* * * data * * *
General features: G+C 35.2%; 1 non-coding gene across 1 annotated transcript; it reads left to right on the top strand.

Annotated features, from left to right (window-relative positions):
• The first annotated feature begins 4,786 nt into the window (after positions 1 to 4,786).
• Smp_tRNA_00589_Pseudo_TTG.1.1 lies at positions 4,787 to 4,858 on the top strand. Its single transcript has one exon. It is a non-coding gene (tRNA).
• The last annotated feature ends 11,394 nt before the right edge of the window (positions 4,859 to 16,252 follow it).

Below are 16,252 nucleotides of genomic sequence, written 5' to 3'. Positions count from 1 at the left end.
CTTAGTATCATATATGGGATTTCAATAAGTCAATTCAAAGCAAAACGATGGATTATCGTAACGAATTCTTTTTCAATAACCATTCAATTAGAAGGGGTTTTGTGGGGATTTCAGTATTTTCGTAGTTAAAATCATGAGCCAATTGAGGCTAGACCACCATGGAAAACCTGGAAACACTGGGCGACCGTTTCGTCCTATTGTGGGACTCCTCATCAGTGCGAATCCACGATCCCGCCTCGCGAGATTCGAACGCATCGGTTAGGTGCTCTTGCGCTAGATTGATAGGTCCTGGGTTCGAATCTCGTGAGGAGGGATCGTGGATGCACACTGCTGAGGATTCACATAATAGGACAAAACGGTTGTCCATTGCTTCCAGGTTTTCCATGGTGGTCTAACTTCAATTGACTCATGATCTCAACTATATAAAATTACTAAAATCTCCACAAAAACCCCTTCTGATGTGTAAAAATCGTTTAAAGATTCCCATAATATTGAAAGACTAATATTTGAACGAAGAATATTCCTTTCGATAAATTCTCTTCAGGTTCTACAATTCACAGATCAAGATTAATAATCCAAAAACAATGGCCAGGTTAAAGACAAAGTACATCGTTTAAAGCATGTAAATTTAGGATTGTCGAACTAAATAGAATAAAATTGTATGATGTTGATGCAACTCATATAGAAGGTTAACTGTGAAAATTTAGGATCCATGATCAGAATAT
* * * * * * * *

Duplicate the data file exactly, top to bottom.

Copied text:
General features: G+C 35.2%; 1 non-coding gene across 1 annotated transcript; it reads left to right on the top strand.

Annotated features, from left to right (window-relative positions):
• The first annotated feature begins 4,786 nt into the window (after positions 1 to 4,786).
• Smp_tRNA_00589_Pseudo_TTG.1.1 lies at positions 4,787 to 4,858 on the top strand. Its single transcript has one exon. It is a non-coding gene (tRNA).
• The last annotated feature ends 11,394 nt before the right edge of the window (positions 4,859 to 16,252 follow it).

Below are 16,252 nucleotides of genomic sequence, written 5' to 3'. Positions count from 1 at the left end.
CTTAGTATCATATATGGGATTTCAATAAGTCAATTCAAAGCAAAACGATGGATTATCGTAACGAATTCTTTTTCAATAACCATTCAATTAGAAGGGGTTTTGTGGGGATTTCAGTATTTTCGTAGTTAAAATCATGAGCCAATTGAGGCTAGACCACCATGGAAAACCTGGAAACACTGGGCGACCGTTTCGTCCTATTGTGGGACTCCTCATCAGTGCGAATCCACGATCCCGCCTCGCGAGATTCGAACGCATCGGTTAGGTGCTCTTGCGCTAGATTGATAGGTCCTGGGTTCGAATCTCGTGAGGAGGGATCGTGGATGCACACTGCTGAGGATTCACATAATAGGACAAAACGGTTGTCCATTGCTTCCAGGTTTTCCATGGTGGTCTAACTTCAATTGACTCATGATCTCAACTATATAAAATTACTAAAATCTCCACAAAAACCCCTTCTGATGTGTAAAAATCGTTTAAAGATTCCCATAATATTGAAAGACTAATATTTGAACGAAGAATATTCCTTTCGATAAATTCTCTTCAGGTTCTACAATTCACAGATCAAGATTAATAATCCAAAAACAATGGCCAGGTTAAAGACAAAGTACATCGTTTAAAGCATGTAAATTTAGGATTGTCGAACTAAATAGAATAAAATTGTATGATGTTGATGCAACTCATATAGAAGGTTAACTGTGAAAATTTAGGATCCATGATCAGAATAT